I no Evie doesn’t get as much mummy & daddy time as what she needs & deserves & she doesn’t get to leave the house as much as she should. She has had to grow up quicker than alot of children her age & doesn’t get the opportunity to do activities that other children her age do. She is due to start playschool in September & I worry about how she will feel when Freddie won’t be going with her as he will have to go to a different school & how she will feel when she sees other children with their brothers & sisters.
As Evie grows up i’m sure there will be lots more questions & I hope i’m able to help her gain some understanding of Freddie and other children with disabilities. I want her to grow up to be proud of her brother & for them to have a relationship as strong as it can be.
As party of SWAN UK a video has been made about siblings of disabled children which features Evie & Freddie. http://www.youtube.com/watch?v=XEwu2qKuTgQ&feature=related

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2 comments on “Having a disabled sibling

  • This is a beautiful blog. I am a 24 year old with a 21 year old severely disabled sister (can’t walk, nonverbal, wears diapers, etc). She also has a unique diagnosis (Partial Trisomy 17;22) and this reminds me of my relationship with her. I also helped with her tube feedings when I was very young! We were fortunate to have wonderful parents and I have never once resented my sister or her predicament. My parents were always honest with me about her condition and let me ask questions. I think this is what helped me come to terms with everything. I was always so proud of my little sister – I wrote stories about her in school, I played with her at home, and loved helping care for her. My parents always brought me to all her medical appointments and I asked the doctors questions too. I did miss out on some things. For example, we couldn’t do a lot of outdoorsy things because it wouldn’t be safe to bring my sister. A lot of times only one parent or only my grandparents could come to extracurricular activities because someone had to stay home with my sister. We couldn’t travel much. But I definitely do not resent any of this. I have many other blessings that more than make up for the things I missed. As we’ve aged, I continue to have a strong relationship with my sister and my parents as well – much more so than most of my friends have with their families. I think dealing with this together has strengthened us. I wish the same for you and your family.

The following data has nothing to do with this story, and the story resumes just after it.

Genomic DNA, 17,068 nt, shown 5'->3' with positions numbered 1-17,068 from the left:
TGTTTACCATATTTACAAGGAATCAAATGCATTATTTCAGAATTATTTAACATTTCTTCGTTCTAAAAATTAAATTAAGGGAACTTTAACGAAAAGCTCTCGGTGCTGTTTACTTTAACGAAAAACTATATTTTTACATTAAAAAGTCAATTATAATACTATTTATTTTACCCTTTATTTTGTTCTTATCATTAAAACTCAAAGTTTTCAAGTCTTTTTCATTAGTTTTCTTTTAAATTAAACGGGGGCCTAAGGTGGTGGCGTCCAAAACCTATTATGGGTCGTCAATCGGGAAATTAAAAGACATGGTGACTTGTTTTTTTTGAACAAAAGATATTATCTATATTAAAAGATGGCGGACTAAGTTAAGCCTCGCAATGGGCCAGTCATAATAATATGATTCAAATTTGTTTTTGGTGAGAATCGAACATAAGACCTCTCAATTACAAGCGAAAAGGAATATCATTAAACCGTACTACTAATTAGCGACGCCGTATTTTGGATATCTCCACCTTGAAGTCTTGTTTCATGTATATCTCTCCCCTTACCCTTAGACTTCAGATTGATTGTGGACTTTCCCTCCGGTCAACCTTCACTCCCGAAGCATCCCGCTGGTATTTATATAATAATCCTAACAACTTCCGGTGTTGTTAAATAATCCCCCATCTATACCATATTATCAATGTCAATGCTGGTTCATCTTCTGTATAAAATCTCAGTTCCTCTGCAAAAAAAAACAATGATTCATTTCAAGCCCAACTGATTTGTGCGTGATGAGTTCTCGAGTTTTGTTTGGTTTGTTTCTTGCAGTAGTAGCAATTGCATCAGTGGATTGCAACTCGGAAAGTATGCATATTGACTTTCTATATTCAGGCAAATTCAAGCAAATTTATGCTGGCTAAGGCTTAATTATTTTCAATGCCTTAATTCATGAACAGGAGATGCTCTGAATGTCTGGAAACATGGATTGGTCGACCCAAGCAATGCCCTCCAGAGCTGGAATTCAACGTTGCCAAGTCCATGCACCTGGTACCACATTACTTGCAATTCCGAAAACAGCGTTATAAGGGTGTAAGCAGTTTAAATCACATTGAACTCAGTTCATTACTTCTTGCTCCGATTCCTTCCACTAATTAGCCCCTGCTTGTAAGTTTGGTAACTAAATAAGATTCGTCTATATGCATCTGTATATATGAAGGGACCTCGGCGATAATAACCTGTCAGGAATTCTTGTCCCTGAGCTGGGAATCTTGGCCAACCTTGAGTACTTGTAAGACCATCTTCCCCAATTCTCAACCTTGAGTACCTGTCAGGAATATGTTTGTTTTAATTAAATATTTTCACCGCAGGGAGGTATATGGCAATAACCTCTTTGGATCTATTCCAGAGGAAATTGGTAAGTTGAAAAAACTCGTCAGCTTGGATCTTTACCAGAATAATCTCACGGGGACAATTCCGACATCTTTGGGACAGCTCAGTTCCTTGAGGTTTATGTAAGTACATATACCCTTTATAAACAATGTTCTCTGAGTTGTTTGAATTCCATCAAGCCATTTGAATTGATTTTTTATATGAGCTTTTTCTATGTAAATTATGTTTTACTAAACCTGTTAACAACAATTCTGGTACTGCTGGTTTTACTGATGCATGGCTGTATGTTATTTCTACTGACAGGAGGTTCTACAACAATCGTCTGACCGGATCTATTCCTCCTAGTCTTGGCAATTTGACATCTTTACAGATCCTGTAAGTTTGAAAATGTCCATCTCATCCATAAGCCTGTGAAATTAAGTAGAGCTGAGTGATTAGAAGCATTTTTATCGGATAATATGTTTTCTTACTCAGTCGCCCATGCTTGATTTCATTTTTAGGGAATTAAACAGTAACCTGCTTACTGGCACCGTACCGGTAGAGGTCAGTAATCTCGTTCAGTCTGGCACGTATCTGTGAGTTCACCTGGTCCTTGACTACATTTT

• Thank you so much for taking the time to comment. It’s lovely to hear you have such a strong relationship with your sister, i hope that my daughter grows up to be exactly like this with Freddie. It’s very hard with my daughter being so young to understand what she thinks and feels about having a disabled brother but i do hope that with me being open and honest with her like your parents were with you that it will enable her to come to terms with everything & allow her to love Freddie for who he is. It’s very warming to hear about your relationship with your sister 🙂